GM pushes new technolgy to protect brake rotors
John Calabrese, vice president of Global Vehicle Engineering, said, “GM engineers are pushing forward with innovative technologies that meet the demanding needs of our customers.”
Since its introduction on brake rotors in 2008 on a small scale, the extra protection, dubbed FNC by GM’s engineers after the process used treat the rotor surfaces, has helped reduce warranty claims on brakes by 70 percent. This is significant because in a recent consumer study conducted by GM, four in 10 vehicle owners listed corrosion among the top three bothersome things about their cars.
More than 80 percent of U.S. vehicles are exposed to one or more environmental corrosion creators, such as acid rain, intense sunlight, snow and ice, and road salt. GM brake rotor technical expert Jim Webster and his team of engineeers were confident could eliminate the oxidation brought on by the environment. “Rotors aren’t a cheap thing to replace,” said Webster.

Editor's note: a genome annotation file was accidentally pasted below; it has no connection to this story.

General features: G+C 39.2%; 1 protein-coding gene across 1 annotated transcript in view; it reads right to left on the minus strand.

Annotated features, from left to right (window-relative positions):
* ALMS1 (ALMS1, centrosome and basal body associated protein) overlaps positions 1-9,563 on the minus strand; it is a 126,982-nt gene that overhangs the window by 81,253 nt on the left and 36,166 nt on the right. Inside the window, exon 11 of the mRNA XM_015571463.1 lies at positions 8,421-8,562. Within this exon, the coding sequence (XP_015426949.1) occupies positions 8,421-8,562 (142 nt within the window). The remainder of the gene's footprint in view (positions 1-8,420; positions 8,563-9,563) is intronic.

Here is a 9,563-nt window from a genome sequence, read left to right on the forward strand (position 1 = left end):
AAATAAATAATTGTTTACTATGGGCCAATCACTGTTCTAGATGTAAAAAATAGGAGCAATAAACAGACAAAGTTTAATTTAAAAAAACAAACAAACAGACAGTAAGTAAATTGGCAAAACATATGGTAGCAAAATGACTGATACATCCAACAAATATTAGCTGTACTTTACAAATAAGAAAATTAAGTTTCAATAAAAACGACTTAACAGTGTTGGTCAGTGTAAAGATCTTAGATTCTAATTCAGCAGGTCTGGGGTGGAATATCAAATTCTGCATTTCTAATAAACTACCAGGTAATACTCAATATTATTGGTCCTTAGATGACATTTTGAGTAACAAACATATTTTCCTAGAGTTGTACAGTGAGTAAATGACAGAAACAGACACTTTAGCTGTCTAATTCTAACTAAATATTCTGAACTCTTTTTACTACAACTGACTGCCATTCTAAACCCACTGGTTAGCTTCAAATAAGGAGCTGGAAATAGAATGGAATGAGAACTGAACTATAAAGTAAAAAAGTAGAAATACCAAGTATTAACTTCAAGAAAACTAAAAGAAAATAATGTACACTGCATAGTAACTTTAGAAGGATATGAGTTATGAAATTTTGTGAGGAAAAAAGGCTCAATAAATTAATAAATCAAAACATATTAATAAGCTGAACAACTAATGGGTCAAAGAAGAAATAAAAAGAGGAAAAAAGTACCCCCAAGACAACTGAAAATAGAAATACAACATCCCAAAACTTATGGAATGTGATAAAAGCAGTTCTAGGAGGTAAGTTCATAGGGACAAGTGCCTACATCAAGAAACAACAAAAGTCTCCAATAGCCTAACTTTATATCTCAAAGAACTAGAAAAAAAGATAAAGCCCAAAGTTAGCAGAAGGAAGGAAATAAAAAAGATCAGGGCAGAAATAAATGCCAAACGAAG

GM engineers developed corrosion protection process that super heats the rotors at 560 degrees Celsius for a day. Inside the nitrogen-rich atmosphere, nitrogen atoms bond to the surface of the steel rotor, hardening and strengthening the rotor.
The name for the technology is Ferritic Nitro-Carburizing, or FNC, and it has most often been used to treat gear sets used in transmissions.
Incorporating a unique surface treatment 10 microns thick, which is about the width of a human hair, FNC creates sufficient friction and allows for effective braking performance while providing corrosion protection.
On vehicles with large open-architecture wheels, showing off wheel hardware, FNC helps keep rotors looking clean and rust-free longer. Right now, the FNC rotor technology is featured on the Buick Lacrosse and Regal as well as on the Chevrolet Malibu, Impala and Volt in North America. It will be featured on more than 80 percent of GM’s vehicles in the U.S. by the 2016 model year. By Joseph Szczesny